Business News of Tuesday, 8 December 2015
Ghana has the potential to increase the amount of food the country produces by up to five folds through the introduction of irrigation facilities on farms. That’s according to Israeli Agric expert Galy Shai.
He says the situation where farmers produce only during the rainy season and do not plant during the dry season is untenable. The agronomist is convinced all year round farming will make Ghana food secure and less dependent on imported food.
“Drip technology together with knowledge transfer of modern agric can do a lot. At least, double the crop from each piece of land…I would say it can be increased five folds annually from what I have seen,” Mr. Shai said in an interview with Joy News at the agro technology breakfast dialogue in Accra.
The dialogue was hosted by the Ambassador of Israel to Ghana, Ami Mehli, under the theme “Transforming Ghanaian Agriculture – the possibilities for the adoption of Israeli Technology.”
Mr. Gary Shai who has about 60 years of experience in agric practice says the low productivity levels of cereals such as soyabean, maize and groundnut in the regions of the north is worrying. He is advocating the introduction of drip irrigation technology on farms because it best ensures water and fertilizer efficiency on farms. He is certain increased production will help better the economic welfare of farming communities and lift them out of poverty.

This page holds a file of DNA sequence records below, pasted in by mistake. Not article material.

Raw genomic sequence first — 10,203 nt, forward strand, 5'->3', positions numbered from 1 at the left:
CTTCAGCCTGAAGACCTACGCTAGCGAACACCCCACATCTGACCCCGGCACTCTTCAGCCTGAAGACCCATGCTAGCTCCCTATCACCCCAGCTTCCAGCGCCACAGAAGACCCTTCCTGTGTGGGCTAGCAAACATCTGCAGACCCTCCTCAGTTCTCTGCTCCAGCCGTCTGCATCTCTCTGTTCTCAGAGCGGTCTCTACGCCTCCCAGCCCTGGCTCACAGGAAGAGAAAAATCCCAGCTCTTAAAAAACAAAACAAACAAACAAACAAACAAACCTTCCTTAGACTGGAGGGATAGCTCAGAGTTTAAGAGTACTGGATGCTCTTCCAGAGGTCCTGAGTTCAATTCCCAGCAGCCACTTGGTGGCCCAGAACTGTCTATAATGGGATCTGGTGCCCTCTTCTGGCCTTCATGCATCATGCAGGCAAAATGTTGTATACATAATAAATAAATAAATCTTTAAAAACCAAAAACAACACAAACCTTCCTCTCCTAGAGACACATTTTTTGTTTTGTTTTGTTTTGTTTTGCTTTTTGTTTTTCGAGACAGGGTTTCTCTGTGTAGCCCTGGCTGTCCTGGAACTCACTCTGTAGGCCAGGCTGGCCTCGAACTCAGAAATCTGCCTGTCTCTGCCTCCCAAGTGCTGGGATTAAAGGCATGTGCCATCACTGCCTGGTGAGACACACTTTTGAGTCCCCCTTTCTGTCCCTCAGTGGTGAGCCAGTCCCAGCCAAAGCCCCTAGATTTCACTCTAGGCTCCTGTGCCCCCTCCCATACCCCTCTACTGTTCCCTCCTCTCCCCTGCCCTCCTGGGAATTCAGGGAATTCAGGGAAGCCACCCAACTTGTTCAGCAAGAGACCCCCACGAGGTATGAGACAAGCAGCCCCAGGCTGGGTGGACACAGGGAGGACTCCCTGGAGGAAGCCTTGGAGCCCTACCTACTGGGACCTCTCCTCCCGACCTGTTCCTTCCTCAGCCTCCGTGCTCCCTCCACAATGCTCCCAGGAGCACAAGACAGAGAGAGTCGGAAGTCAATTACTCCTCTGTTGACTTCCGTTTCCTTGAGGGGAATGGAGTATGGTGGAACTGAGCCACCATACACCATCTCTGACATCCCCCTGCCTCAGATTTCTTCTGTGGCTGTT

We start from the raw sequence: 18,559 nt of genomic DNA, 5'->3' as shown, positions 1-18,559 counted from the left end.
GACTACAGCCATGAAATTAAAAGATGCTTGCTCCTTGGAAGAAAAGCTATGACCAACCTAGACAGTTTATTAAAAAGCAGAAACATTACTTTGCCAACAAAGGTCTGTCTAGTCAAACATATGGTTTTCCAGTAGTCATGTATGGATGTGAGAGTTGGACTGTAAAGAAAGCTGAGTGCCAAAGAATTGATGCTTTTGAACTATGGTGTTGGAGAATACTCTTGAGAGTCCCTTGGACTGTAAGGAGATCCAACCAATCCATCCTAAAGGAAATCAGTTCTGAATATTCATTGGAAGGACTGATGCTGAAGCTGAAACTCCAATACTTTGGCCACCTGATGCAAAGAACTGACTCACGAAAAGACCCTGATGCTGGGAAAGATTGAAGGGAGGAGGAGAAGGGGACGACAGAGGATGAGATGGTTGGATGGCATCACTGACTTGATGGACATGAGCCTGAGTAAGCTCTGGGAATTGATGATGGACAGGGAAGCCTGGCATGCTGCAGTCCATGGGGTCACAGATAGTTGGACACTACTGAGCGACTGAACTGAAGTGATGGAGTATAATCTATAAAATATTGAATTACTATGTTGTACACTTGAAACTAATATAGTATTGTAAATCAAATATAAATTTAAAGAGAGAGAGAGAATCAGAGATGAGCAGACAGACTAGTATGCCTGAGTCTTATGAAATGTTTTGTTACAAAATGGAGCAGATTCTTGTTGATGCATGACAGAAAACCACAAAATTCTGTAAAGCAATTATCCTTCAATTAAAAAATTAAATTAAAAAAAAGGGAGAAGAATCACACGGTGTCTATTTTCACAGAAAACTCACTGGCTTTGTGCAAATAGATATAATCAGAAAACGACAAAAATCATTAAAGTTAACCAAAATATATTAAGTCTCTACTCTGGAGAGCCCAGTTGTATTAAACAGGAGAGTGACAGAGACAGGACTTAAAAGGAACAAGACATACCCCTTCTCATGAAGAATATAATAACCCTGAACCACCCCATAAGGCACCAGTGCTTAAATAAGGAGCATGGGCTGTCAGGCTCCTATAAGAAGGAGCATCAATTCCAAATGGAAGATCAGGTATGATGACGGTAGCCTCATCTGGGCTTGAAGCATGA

This advice comes at a time when farmers across the country are complaining of huge yield losses as a result of poor rainfall patterns this year. In Ghana, more than 6 million farmers are feeding a 24 million population. So, each farmer is feeding four persons. In Israel, one farmer feeds 100 persons, up from 1: 15 in 1955.
Ambassador Mehli said his country is committed to spreading Israeli technology around the world to help increase productivity, particularly to developing countries like Ghana. “We want to transform Ghanaian agriculture from a traditional one to a scientific one, an economic one, one that instead of importing foods to Ghana, will export foods…and Ghana will be a main exporter of food,” he said.
Agric Minister Fifi Kwetey assured government is committed to improving upon agric production and cut down on the nation’s food import bill.